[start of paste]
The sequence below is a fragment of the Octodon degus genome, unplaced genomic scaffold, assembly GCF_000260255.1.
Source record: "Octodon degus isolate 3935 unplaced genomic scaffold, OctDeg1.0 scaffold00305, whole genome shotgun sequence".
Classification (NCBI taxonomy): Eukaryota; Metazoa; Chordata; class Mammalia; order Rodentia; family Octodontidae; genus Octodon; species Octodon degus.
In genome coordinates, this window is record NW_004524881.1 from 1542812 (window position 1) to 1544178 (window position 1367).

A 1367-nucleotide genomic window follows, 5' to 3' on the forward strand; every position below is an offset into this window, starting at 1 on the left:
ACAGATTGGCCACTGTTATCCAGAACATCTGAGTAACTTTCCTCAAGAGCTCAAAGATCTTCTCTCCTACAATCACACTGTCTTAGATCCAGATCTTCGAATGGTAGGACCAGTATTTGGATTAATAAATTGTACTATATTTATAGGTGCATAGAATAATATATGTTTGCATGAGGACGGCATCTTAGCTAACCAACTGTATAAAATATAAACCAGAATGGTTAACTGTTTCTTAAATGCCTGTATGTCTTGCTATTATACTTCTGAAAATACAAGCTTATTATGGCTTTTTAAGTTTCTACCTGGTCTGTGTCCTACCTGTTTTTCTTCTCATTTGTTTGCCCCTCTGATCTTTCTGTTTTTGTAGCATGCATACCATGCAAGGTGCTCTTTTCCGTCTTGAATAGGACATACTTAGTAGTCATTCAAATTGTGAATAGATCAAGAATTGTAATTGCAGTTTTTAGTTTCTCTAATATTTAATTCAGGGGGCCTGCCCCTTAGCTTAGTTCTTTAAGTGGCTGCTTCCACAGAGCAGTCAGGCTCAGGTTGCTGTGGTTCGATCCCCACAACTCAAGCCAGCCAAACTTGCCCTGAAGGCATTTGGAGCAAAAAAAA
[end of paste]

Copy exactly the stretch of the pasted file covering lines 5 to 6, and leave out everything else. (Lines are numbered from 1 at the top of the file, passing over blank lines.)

A 1367-nucleotide genomic window follows, 5' to 3' on the forward strand; every position below is an offset into this window, starting at 1 on the left:
ACAGATTGGCCACTGTTATCCAGAACATCTGAGTAACTTTCCTCAAGAGCTCAAAGATCTTCTCTCCTACAATCACACTGTCTTAGATCCAGATCTTCGAATGGTAGGACCAGTATTTGGATTAATAAATTGTACTATATTTATAGGTGCATAGAATAATATATGTTTGCATGAGGACGGCATCTTAGCTAACCAACTGTATAAAATATAAACCAGAATGGTTAACTGTTTCTTAAATGCCTGTATGTCTTGCTATTATACTTCTGAAAATACAAGCTTATTATGGCTTTTTAAGTTTCTACCTGGTCTGTGTCCTACCTGTTTTTCTTCTCATTTGTTTGCCCCTCTGATCTTTCTGTTTTTGTAGCATGCATACCATGCAAGGTGCTCTTTTCCGTCTTGAATAGGACATACTTAGTAGTCATTCAAATTGTGAATAGATCAAGAATTGTAATTGCAGTTTTTAGTTTCTCTAATATTTAATTCAGGGGGCCTGCCCCTTAGCTTAGTTCTTTAAGTGGCTGCTTCCACAGAGCAGTCAGGCTCAGGTTGCTGTGGTTCGATCCCCACAACTCAAGCCAGCCAAACTTGCCCTGAAGGCATTTGGAGCAAAAAAAA